# Drawing Lewis Structures

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#### DarkVoid11

##### Full Member
2+ Year Member
7+ Year Member
Hi guys,

I'm having trouble mentally drawing the lewis structures of molecular compounds that break the octet rule.
I understand the steps of counting the number of valence electrons, creating the single bonds, filling the outer atoms, and the left over electrons are placed in the center atom.

But with molecules like SO3 or SO3^-2 they confuse me.
Why do all three oxygens double with the sulfur in SO3?

The way that I was taught is that you should always try to limit formal charge on the molecule. This would imply that you want to use double bonds to get rid of the negative charge on the oxygen. Another thing that you can look at is the idea of resonance. With three "double bonds" you can share the double bonds across the entire molecule. With 2 and a lone pair this isn't as favorable.

Someone correct me if I am wrong with this.

The way that I was taught is that you should always try to limit formal charge on the molecule. This would imply that you want to use double bonds to get rid of the negative charge on the oxygen. Another thing that you can look at is the idea of resonance. With three "double bonds" you can share the double bonds across the entire molecule. With 2 and a lone pair this isn't as favorable.

Someone correct me if I am wrong with this.

Thanks! Would it be correct to say that we would always try to make the formal charge of the central atom equal to zero?
But if anything, does determining formal charges seem too time consuming especially if I have a question that compares 5 different molecules and determining their polarity? If that makes sense.

Are you trying to determine if the molecule is polar?

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Are you trying to determine if the molecule is polar?

Yes out of 5 molecules. How would you go about questions like that? They just ask "which of the following molecules are polar". realistically, I just feel like this would be too time consuming but it may be my approach

Ah. I personally memorized a table. There are only certain shapes that can be nonpolar and that is only if all of the molecules surrounding the central atom are the same. Double bonds make things trickier but if you can narrow it down to only having to look at a few that makes it a little easier.

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Ah. I personally memorized a table. There are only certain shapes that can be nonpolar and that is only if all of the molecules surrounding the central atom are the same. Double bonds make things trickier but if you can narrow it down to only having to look at a few that makes it a little easier.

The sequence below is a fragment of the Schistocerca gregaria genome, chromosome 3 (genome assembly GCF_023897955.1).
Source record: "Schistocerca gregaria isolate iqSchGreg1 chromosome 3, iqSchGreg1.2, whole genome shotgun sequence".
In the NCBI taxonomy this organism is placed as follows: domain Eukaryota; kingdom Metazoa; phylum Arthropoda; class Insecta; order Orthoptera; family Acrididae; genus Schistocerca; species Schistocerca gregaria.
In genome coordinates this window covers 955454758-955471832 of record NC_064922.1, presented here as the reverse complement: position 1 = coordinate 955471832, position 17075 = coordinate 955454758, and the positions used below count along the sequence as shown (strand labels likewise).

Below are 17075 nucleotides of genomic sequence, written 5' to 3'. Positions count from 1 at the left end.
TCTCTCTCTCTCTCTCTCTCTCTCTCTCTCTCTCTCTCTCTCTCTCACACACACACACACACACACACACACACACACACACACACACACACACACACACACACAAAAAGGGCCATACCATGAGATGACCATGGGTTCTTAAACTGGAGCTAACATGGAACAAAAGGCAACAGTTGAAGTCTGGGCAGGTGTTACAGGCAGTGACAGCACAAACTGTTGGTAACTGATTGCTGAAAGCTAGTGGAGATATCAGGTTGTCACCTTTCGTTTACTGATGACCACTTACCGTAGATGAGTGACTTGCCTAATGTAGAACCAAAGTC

You're talking about the molecular geometry right? What if you came across a molecule that you didn't recognize. Would you spend 30 secs or more to mentally/draw out the lewis structure?

I guess personally at that point I would probable give a best guess, mark and move on. I would then come back if I have time. Personally though I am much rustier on Ochem and will need all the time I can get for that section.

I guess personally at that point I would probable give a best guess, mark and move on. I would then come back if I have time. Personally though I am much rustier on Ochem and will need all the time I can get for that section.

Correct me if I'm wrong, but when you go through the science section, we have 90 minutes for the three natural science sections. May I come back to something I marked in Gen chem or Biology when I am finish with O chem?

I believe that is correct. It is the natural sciences section so there is no stop between subjects, meaning anything you want to go back to in any of the science sections you can within that 90 minute time limit.

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I believe that is correct. It is the natural sciences section so there is no stop between subjects, meaning anything you want to go back to in any of the science sections you can within that 90 minute time limit.

As always, thanks for your input

1 user
Hi guys,

I'm having trouble mentally drawing the lewis structures of molecular compounds that break the octet rule.
I understand the steps of counting the number of valence electrons, creating the single bonds, filling the outer atoms, and the left over electrons are placed in the center atom.

But with molecules like SO3 or SO3^-2 they confuse me.
Why do all three oxygens double with the sulfur in SO3?
I am going to give you a nice rule with Sulfur that I tell all my students. Sulfur LOVES.....Loves, do you hear, to have double bonds !!! This atom can utilize d orbitals to expand the normal 8 electrons we see in the octet rule. After you count the total valence electrons, try to first put in some double bonds. Molecules such as S02, S03, and even S04 -2 ion all contain double bonds. Other atoms that like to have a double bond are carbon and nitrogen. Occasionally, P too. I hope this helps. If not, The Zumdahl,Ebbing, Brown and LeMay or Raymond Chang text has other fine examples.

Dr. Jim Romano

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I am going to give you a nice rule with Sulfur that I tell all my students. Sulfur LOVES.....Loves, do you hear, to have double bonds !!! This atom can utilize d orbitals to expand the normal 8 electrons we see in the octet rule. After you count the total valence electrons, try to first put in some double bonds. Molecules such as S02, S03, and even S04 -2 ion all contain double bonds. Other atoms that like to have a double bond are carbon and nitrogen. Occasionally, P too. I hope this helps. If not, The Zumdahl,Ebbing, Brown and LeMay or Raymond Chang text has other fine examples.

Dr. Jim Romano

Thanks Dr Romano!

1 user